Scarecrows and selfies, window painting and music — “Fall in Love with Ridgefield” starts this weekend in a longer format designed to encourage shopping and dining without drawing big crowds all at once in this age of COVID-19.

“Fall in Love with Ridgefield” kicks off this Saturday, Oct. 17, with kids doing the traditional Halloween window painting, and a DJ providing music for people who visit Ridgefield’s village.

It will run through Saturday Oct. 31.

“It’s going to be ‘Fall in Love with Ridgefield’ over the course of two weeks,” said Mary Jones of Rodier Flowers, president of the Downtown Ridgefield merchants association, which has sponsored what is usually a weekend event for years.

Adding to the celebration will be a new “selfie contest,” with winners receiving gift certificates of $100, $75 and $50, good at any Downtown Ridgefield business. The selfie contest — “Fall in Love with Ridgefield: Where am I?” — will involve shoppers taking and posting selfie photos of themselves inside Downtown Ridgefield businesses.

“The selfies will start coming Oct. 17 to Oct. 31, and prizes will be awarded in early November,” Jones said.

“The top three creative photos will win a gift certificate to shop Downtown Ridgefield.”

In addition to the painted windows, the village commercial district will be decorated for the spooky season with scarecrows put up by the Keeler Tavern Museum and History Center as the culmination of its scarecrow contest.

People who purchased scarecrow frames have been delivering their finished work, and Keeler Tavern’s volunteers will be putting them up around the village this week.

Due to the coronavirus, people won’t be voting for their favorite scarecrow by putting paper ballots into boxes around town. People are invited to upload the Keeler Tavern’s album of scarecrow photos from its Facebook page at www.facebook.com/keelertavernmuseum and then “like” their favorite scarecrow.

“It’s kind of fun because in the scarecrow contest the residents pick the winner, but with our selfie photos contest, the merchants pick the winner,” Jones said.

“Both are interactive but one’s in reverse,” she said. “Then, I love that the prize that they win is gift certificate to shop Downtown Ridgefield.”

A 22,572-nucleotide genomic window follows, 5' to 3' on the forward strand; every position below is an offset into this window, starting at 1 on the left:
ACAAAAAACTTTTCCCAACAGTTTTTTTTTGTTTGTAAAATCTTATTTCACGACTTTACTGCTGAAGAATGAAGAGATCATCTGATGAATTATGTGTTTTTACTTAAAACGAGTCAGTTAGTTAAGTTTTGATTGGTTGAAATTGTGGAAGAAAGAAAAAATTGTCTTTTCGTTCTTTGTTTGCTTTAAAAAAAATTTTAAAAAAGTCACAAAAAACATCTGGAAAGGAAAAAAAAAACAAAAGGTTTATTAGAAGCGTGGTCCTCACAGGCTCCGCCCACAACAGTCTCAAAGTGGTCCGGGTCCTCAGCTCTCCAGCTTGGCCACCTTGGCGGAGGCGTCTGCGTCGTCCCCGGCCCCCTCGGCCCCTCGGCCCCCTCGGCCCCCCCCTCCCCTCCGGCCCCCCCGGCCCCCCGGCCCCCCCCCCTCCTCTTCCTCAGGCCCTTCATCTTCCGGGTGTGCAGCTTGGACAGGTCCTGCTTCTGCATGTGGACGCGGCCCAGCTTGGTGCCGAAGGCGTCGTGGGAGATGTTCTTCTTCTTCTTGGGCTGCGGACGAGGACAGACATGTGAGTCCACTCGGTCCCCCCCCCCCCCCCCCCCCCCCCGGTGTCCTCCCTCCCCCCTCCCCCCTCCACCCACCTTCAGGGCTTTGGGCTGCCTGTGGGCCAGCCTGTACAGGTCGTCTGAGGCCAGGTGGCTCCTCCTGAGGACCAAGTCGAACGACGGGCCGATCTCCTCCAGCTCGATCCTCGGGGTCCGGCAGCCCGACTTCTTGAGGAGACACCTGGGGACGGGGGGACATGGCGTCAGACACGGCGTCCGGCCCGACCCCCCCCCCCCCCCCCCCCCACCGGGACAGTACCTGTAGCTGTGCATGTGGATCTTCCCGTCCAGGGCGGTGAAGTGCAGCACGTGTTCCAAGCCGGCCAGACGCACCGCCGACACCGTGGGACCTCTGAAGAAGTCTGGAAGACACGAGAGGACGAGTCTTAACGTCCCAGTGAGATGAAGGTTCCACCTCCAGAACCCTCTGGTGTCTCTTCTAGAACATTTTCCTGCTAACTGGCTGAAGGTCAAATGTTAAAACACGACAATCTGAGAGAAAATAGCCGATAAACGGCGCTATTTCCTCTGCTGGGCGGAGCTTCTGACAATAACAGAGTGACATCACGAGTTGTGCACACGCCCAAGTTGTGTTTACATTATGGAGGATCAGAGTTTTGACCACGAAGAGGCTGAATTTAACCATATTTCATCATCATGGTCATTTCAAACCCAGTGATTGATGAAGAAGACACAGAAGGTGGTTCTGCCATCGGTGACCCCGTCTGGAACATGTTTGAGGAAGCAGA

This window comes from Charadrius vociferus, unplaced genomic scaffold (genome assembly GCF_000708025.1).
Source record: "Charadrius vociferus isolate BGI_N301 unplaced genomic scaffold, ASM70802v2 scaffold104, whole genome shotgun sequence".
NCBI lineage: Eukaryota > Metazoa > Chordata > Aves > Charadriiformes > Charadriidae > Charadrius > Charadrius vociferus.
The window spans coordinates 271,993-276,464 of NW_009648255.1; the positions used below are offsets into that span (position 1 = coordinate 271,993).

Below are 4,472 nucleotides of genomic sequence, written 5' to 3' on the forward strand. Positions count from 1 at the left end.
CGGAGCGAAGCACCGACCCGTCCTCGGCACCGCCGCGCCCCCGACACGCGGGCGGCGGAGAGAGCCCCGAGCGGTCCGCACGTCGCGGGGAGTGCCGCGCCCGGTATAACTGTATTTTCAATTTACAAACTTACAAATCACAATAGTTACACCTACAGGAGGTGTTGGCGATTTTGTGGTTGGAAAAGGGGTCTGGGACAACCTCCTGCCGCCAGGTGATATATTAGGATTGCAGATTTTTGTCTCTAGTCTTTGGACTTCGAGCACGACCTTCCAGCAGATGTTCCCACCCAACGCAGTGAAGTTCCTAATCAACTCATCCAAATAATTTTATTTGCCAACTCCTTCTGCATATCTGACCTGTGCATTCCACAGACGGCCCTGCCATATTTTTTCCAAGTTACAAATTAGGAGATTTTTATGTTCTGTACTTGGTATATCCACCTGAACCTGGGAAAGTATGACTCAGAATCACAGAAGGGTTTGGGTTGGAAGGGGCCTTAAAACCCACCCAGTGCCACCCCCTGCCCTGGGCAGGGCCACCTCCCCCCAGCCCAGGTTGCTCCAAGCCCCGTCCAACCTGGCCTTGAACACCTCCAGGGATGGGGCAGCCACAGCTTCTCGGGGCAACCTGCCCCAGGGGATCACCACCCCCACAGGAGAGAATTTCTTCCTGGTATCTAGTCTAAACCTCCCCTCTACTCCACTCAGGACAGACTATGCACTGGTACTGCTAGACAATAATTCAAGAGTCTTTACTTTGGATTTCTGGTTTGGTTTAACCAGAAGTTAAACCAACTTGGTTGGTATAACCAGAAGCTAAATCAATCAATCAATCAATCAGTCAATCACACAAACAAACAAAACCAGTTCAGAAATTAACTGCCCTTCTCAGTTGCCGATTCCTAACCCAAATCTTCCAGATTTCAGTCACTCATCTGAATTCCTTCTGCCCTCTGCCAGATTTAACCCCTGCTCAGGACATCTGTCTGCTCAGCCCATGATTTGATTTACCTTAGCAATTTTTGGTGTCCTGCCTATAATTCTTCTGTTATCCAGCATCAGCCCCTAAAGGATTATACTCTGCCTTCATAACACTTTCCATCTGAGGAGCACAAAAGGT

In keeping with the more spread out approach this year, the hours for “Fall in Love with Ridgefield” are kind of flexible.

“Whenever the shops are open,” Jones said. “I’d say there’s something to see from 10 to 5.

“And then restaurants are all participating so, once they’re done shopping, they should stay in town for a bite to eat.”

Another traditional seasonal event related to “Fall in Love with Ridgefield” that’s opening this weekend in slightly different form due to COVID-19 is Jesse Lee Church’s pumpkin patch.

Usually the church sells pumpkins grown by the Navajo tribe, which benefits from the sales. This year, the delivery and sale of real pumpkins was impractical, so church members made plywood pumpkins which are being planted in the church’s front yard along Main Street.

There will be “decoration stations” at which people can buy wooden pumpkins — for $10, $20 or $30 depending on the size — and use paint, markers, glue and glitter to jazz them up in seasonal style. They can also buy them, take them home, and deliver the decorated pumpkins back to the church for the contest judging at 3 p.m. on Oct. 25.

Jesse Lee’s pumpkin patch, the Keeler Tavern’s scarecrows, the shops and the restaurants, music and window painting — Jones said it’s all part of why so many people do fall in love with Ridgefield amid the beautiful New England autumn.

And this year may be different some ways, but the spirit is the same.

“Merchants are so happy to have the shoppers back in town. It was difficult for everyone when the doors had to close,” Jones said. “But we still have the most beautiful downtown, with such wonderful merchants, and they can’t wait to welcome everyone back into their stores.”